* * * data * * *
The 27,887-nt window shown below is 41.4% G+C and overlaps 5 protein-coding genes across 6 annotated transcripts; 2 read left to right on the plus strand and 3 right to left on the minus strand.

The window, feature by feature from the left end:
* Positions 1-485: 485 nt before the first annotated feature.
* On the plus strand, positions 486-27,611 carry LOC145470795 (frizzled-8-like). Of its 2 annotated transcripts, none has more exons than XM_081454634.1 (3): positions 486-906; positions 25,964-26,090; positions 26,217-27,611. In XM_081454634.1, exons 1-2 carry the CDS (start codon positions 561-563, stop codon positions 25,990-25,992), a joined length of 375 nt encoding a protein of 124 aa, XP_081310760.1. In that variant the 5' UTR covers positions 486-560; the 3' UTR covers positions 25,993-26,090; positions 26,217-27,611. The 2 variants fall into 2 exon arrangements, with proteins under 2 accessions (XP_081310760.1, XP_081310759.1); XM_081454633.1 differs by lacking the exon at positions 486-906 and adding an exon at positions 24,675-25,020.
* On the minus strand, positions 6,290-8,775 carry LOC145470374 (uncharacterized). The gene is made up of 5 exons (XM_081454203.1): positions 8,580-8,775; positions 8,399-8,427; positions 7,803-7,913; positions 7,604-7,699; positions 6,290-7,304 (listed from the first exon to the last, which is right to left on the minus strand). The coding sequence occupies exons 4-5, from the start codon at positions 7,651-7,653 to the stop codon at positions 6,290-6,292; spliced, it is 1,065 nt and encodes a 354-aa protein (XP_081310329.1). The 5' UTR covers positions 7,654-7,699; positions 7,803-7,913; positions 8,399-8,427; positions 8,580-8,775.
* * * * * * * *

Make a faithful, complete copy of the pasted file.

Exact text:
The 27,887-nt window shown below is 41.4% G+C and overlaps 5 protein-coding genes across 6 annotated transcripts; 2 read left to right on the plus strand and 3 right to left on the minus strand.

The window, feature by feature from the left end:
* Positions 1-485: 485 nt before the first annotated feature.
* On the plus strand, positions 486-27,611 carry LOC145470795 (frizzled-8-like). Of its 2 annotated transcripts, none has more exons than XM_081454634.1 (3): positions 486-906; positions 25,964-26,090; positions 26,217-27,611. In XM_081454634.1, exons 1-2 carry the CDS (start codon positions 561-563, stop codon positions 25,990-25,992), a joined length of 375 nt encoding a protein of 124 aa, XP_081310760.1. In that variant the 5' UTR covers positions 486-560; the 3' UTR covers positions 25,993-26,090; positions 26,217-27,611. The 2 variants fall into 2 exon arrangements, with proteins under 2 accessions (XP_081310760.1, XP_081310759.1); XM_081454633.1 differs by lacking the exon at positions 486-906 and adding an exon at positions 24,675-25,020.
* On the minus strand, positions 6,290-8,775 carry LOC145470374 (uncharacterized). The gene is made up of 5 exons (XM_081454203.1): positions 8,580-8,775; positions 8,399-8,427; positions 7,803-7,913; positions 7,604-7,699; positions 6,290-7,304 (listed from the first exon to the last, which is right to left on the minus strand). The coding sequence occupies exons 4-5, from the start codon at positions 7,651-7,653 to the stop codon at positions 6,290-6,292; spliced, it is 1,065 nt and encodes a 354-aa protein (XP_081310329.1). The 5' UTR covers positions 7,654-7,699; positions 7,803-7,913; positions 8,399-8,427; positions 8,580-8,775.